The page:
“So have you eaten the meat of dead cattle? Tell me honestly, how does it taste?” an intellectual once asked literary doyen Daya Pawar at a writers’ colony in Mumbai. Pawar reminded his interrogator that the sage Vishwamitra is said to have eaten the leg of a dog, responding, “So I won’t talk about the dead cattle that I may have eaten.”
Dagdu ‘Daya’ Pawar, whose poetry revolutionised Marathi literature, was born into the Mahar community of Maharashtra in 1935, a time when untouchability was the status quo. His portfolio includes several collections of poetry, short stories, and a screenplay about Dr Ambedkar. But his literary journey is also a story of loneliness and confusion, poignantly recorded in this autobiographical 1978 novel, now available in English through writer Jerry Pinto.
After refusing to indulge the intellectual’s morbid curiosity, Pawar goes on to tell the reader: ‘But it is true that the death of cattle brought great excitement to the Maharwada. It is also true that if the animal had died falling off a cliff, the excitement was even more acute. Such an animal’s flesh would be fresh. News that an animal had died in the wilds… would pass along faster than the telexes of today. They would rush to get there before the birds picked the carcass clean.’
As the first Dalit autobiography to be published in Marathi, Baluta (‘our share of the harvest’) went on to blaze a trail for many stories of oppression. But as Pinto points out in a thoughtful introduction to the book, Pawar had to create that path at great cost to himself. In the first chapter, the author splits himself into two selves, Dagdu and Daya, and pits them in conversation with each other. They discuss the pitfalls of memory, of writing a life that’s also a history, of other dangers. ‘Do I want to become an object of people’s pity?’ the writer wonders.
The subtext of an author split into two runs throughout this book. It begins as a contrast between the world of school and the world of home. The promises of education are not borne out in the domestic world that the writer inhabits. In fact, the books he loves set him apart from his family. At the same time, the tamashas and other folk theatre of the community play their own role in building the imagination of the young writer. The stories of his people become his own legacy: ‘An old widow goes to pay the tax. The poor thing deposits the money but forgets to take the receipt. The next day, when the old lady comes running to the courthouse for the receipt, the Brahmin clerk, cunning as a fox, shows no humanity. He pretends not to remember. Slapping herself across the face with both hands, the old woman comes back to the village. She is accused of stealing the money… All the villagers spit their scorn at her. She is handcuffed and taken to the taluka headquarters, deemed guilty of theft.’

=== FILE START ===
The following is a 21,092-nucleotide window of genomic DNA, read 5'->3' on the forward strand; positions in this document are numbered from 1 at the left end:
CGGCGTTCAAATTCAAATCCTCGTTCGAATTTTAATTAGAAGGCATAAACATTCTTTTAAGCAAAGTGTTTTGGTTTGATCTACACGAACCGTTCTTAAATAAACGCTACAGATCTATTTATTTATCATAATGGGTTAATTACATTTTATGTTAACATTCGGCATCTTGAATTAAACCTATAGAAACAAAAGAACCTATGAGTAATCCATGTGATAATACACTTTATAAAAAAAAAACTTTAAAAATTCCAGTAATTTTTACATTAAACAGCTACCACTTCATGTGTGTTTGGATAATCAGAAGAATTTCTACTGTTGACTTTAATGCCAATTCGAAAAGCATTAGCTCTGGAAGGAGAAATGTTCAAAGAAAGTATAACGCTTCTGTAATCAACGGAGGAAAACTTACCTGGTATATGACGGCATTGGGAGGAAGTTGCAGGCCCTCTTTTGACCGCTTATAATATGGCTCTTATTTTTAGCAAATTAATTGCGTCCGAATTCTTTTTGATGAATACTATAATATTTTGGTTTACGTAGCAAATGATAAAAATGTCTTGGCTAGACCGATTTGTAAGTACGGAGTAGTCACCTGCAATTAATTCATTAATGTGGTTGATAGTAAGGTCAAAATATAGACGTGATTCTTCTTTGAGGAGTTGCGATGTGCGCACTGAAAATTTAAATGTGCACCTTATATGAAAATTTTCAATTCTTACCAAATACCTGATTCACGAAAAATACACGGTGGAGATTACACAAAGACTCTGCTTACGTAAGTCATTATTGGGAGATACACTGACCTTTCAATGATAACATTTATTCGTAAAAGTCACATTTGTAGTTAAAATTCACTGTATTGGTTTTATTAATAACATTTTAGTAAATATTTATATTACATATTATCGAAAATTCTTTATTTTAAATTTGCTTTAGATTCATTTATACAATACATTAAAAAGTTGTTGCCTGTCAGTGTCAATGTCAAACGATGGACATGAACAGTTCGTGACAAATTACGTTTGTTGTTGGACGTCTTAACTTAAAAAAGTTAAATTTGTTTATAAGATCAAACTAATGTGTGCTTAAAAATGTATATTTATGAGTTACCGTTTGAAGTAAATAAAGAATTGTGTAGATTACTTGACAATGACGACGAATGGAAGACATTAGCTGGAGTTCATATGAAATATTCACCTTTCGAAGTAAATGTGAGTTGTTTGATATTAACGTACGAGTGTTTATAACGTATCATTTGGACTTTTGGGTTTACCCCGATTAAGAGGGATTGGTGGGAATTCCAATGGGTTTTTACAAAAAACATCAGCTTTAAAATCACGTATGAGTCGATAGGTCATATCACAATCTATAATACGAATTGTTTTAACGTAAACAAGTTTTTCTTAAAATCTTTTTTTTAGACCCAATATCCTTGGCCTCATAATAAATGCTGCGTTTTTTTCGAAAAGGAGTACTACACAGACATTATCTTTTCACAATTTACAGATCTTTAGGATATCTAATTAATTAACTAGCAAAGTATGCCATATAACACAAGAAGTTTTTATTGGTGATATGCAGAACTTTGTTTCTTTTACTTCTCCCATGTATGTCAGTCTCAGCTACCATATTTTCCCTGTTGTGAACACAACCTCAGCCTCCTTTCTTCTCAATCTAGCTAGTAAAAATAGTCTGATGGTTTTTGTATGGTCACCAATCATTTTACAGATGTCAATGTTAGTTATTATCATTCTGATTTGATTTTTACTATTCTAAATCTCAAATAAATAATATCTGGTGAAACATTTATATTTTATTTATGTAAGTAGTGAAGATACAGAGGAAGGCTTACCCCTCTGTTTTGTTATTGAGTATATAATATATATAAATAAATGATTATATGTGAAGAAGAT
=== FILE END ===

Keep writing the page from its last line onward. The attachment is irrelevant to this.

In such anecdotes, it is not clear whether this is an incident that the author witnessed or if it is hearsay. It would be all too easy to dismiss this as a faultline in the narrative, to make a judgment about the truth of the story. But perhaps at such moments, it might be more useful to think of the novel as what poet and writer Audre Lorde called a ‘biomythography’—a novel that is also part memory, part myth, part history, a form that allows writers whose personal story relates to a larger social narrative of oppression to freely float between their various selves.
As the narrative moves back and forth between the past and the present, the reader may spend a lot of time trying to piece together a chronology. While talking about the school he attended in the village, Pawar remembers abruptly: ‘The fourth standard. There was a well-built girl in my class. When she began to menstruate and her skirt was stained with blood, I was the first to notice.’ After this stark image, we are no longer in school. The memory of the stains on the classmate’s skirt reminds Pawar of other women, of sex, of an uncle’s mistress. Elsewhere, reminiscencing about a childhood romance leads him to memories of Dr Ambedkar and Dadasaheb Gaikwad.
“Tell me honestly,” the writer’s colony intellectual asks of Pawar, as if entitled to a secret. ‘But it is also true,’ Pawar admits to the reader after rebutting the writer. Baluta is a remarkable narrative about the many shapes of truth. It veers between the voyeurism of ‘tell me honestly’ and the vulnerability of ‘but it is also true’. The juxtaposition of the two makes Baluta an evocative record of caste politics as well as the the remarkably universal story of a man who has never belonged comfortably in any of the many worlds he lived in.